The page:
I Can’t Breathe

December 5, 2014
It’s getting harder to defend police conduct

Just last week I posted a blog entry about police violence. In it, I explained how the police are allowed to use tactics like restraint, incapacitation, and even deadly force, if they feel a perpetrator is about to commit an act of violence, or if they have committed a crime and resist arrest.

I stand by what I said. While I don’t agree that it’s necessarily the best policy for police to have that much discretion in their use of force, it’s the way things are right now.

But I am deeply saddened by recent news reports that appear to show police officers abusing the rights given them by the Police Protections Act, or whatever it’s called in their jurisdiction. On the news, we watched as Eric Garner was poked and grabbed around the neck from behind, and wrestled to the ground by several burly police officers, something most of us would probably resist just as he did. But his resistance got him put into a tighter neck hold (what some are calling a “choke hold”), in a violent attempt to incapacitate and subdue him. The hold restricted his breathing, and despite Garner’s repeated cries that he couldn’t breathe, it eventually contributed to, if not directly caused, his death.

A Grand Jury found the officers involved not guilty of using excessive force. The jury concluded that they were just doing their jobs. They did what the official code of police conduct allows them to do. Garner died, they said, not because of a choke hold (which is an illegal police tactic), but because of his size and poor state of health. In other words, they essentially said, it was Garner’s own fault he died, not the fault of the police!

In watching the video, it appears to me that Garner was attacked by the police, not because he was displaying any intent to commit violence, nor because he was resisting arrest (the neck hold was applied immediately), but simply because he pissed the police off, and was being belligerent and uncooperative. And that’s the problem.

Police should not be allowed to deploy their arsenal of aggressive tactics just because someone, who shows no signs of violent intent, makes them mad or does not cooperate with them. I’d like to see where, in the official code of police conduct, it says that the police can restrain, incapacitate, or use deadly force on someone simply because they’re being belligerent or uncooperative. Because I don’t think it does.

Again, I feel obliged to point out that not all incidents that appear to show an innocent person being roughed up by the police, are what they seem. If, in their professional judgement, the police truly believe a person is in violation of one or more laws and represents a threat to themselves or to others and needs to be apprehended or subdued, then it’s going to seem one-sided to outsiders, because the police clearly have the advantage in training, equipment, and numbers.

But, then again, there are undeniably cases where an officer overreacts and prematurely exercises his rights to subdue an individual more for personal than professional reasons. I believe these particular police enjoy the power and control they wield over others. If someone defies that control, or taunts or argues with them, then the police find a way to provoke the person into breaching one of those critical tipping points, whereby the police are now “justified” in their use of retaliatory force. All they have to do is grab your arm so that you try to pull it away, and they’ve got you on “resisting”. Or put you into a neck hold until you struggle, and then they’ve got you on “violence”. Or provoke you until you swear at them, and they’ve got you on “potential violence”. I don’t believe that any of these provocation methods appear anywhere in the official code of police conduct, nor should they. I suspect that they are just locker room tactics, shared by the police with their colleagues. And, unfortunately, the courts seem to turn a blind eye whenever they are used. And that’s just not right.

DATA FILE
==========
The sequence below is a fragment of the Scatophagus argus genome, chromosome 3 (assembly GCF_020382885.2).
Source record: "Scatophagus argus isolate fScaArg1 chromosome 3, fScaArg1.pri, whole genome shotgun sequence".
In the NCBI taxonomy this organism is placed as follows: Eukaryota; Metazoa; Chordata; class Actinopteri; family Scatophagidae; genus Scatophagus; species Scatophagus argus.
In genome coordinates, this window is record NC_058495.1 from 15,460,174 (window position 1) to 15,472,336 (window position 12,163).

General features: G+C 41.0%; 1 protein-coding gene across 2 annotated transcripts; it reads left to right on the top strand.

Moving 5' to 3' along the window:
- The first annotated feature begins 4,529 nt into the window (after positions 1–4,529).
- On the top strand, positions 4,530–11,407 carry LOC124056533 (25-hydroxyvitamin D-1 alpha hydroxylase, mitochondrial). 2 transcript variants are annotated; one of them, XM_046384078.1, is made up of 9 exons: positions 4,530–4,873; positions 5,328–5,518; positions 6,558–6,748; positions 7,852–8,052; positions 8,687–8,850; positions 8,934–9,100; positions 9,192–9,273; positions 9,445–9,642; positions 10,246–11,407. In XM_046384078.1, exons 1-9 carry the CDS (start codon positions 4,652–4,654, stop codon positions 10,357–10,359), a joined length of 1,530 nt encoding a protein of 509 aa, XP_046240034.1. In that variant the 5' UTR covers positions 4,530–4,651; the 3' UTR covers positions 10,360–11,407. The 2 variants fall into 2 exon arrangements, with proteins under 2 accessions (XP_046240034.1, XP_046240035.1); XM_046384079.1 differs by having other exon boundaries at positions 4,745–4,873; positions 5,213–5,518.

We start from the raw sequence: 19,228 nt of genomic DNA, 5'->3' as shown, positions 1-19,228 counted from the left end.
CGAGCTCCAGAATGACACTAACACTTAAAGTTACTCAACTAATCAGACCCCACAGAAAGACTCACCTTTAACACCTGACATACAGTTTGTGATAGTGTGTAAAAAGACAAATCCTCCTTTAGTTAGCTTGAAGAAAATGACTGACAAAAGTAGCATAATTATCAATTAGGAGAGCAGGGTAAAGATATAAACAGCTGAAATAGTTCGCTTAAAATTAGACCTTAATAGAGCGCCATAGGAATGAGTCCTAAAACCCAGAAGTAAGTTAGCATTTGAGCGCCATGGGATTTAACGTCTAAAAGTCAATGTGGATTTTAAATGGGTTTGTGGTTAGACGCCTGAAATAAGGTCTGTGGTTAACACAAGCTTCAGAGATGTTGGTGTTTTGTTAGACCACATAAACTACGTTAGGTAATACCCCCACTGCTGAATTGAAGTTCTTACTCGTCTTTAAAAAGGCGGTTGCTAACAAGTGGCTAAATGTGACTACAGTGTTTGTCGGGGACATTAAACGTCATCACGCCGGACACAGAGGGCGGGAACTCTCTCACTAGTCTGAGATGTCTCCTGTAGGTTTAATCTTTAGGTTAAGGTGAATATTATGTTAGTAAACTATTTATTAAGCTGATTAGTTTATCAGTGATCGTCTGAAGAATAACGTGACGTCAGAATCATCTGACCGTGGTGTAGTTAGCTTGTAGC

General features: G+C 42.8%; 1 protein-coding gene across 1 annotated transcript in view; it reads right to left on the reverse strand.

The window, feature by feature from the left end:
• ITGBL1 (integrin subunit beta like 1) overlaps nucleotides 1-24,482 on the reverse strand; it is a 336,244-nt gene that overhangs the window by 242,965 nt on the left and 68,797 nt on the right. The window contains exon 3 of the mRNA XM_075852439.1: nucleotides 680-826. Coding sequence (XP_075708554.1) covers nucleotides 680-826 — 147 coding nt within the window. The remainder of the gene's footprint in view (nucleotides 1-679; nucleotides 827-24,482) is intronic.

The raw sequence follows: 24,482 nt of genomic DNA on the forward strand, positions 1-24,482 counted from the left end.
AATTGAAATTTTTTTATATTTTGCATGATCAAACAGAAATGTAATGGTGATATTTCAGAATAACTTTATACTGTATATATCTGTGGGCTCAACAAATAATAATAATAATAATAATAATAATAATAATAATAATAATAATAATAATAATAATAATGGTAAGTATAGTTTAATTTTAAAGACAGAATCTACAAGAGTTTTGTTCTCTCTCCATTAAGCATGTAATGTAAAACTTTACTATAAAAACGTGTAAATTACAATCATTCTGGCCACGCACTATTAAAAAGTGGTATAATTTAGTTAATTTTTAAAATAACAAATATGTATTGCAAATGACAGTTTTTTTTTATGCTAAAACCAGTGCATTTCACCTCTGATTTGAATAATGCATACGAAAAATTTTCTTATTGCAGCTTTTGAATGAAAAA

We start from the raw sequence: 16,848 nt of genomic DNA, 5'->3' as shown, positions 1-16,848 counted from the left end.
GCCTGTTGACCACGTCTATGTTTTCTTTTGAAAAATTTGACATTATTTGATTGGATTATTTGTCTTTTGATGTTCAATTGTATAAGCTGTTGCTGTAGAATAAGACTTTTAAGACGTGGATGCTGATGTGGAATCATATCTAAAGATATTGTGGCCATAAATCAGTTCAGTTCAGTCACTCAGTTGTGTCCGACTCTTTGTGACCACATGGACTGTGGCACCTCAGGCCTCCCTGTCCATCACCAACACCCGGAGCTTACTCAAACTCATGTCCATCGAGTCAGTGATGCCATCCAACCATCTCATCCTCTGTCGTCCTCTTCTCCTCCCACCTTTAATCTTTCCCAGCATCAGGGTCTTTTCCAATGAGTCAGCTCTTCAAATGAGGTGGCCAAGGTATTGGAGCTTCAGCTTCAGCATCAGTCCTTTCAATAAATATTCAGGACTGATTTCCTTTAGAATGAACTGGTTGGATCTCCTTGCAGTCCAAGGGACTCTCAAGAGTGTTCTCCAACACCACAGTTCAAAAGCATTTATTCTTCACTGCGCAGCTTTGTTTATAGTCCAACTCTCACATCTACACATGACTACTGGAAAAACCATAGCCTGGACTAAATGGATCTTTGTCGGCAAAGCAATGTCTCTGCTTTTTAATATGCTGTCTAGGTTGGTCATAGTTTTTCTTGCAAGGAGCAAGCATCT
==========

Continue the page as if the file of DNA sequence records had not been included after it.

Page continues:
And so, I restate my previous conclusions. Police have to be limited or even stripped of some of their discretionary powers, when it comes to their use of retaliatory violence. Or, better yet, given more training in de-escalation tactics for defusing tense situations. And the rules have to be changed, so that rogue cops cannot provoke people into acting aggressively, just so they can justify deploying their arsenal of forceful tactics. It boils down to this: it’s unjust for any police officer to provoke a reaction as an excuse to subdue someone they don’t like. And the courts must be monitored to make sure they recognize and expose these provocation tactics, and hold those who resort to them accountable.

But, before I go, I still have to reiterate that I believe what we’re seeing on the news is just the worst of police conduct. We’re bound to get some thugs in a police force. The kind of people who, when employed to deal with criminal behaviour and violence on a daily basis, are eventually going to resort to some of that criminal behaviour and violence themselves. You know, cops and robbers. Especially when they’re officially sanctioned  to use that kind of violence. Give a kid a loaded gun, and eventually it’s going to go off.

But, all that said, I truly believe that most police are upstanding individuals, who do their best to responsibly and honourably uphold their duty to protect the public. We just have to find a way to muzzle the overly aggressive ones.

I’m just sayin’

One Response to I Can’t Breathe

  1. ashok says:

    Terrible that one should be choked to death instead of just being fined for selling loose cigarettes but what is even worse is that the Grand Jury seems to uphold the superiority of police and inferiority of blacks, over law and Justice.

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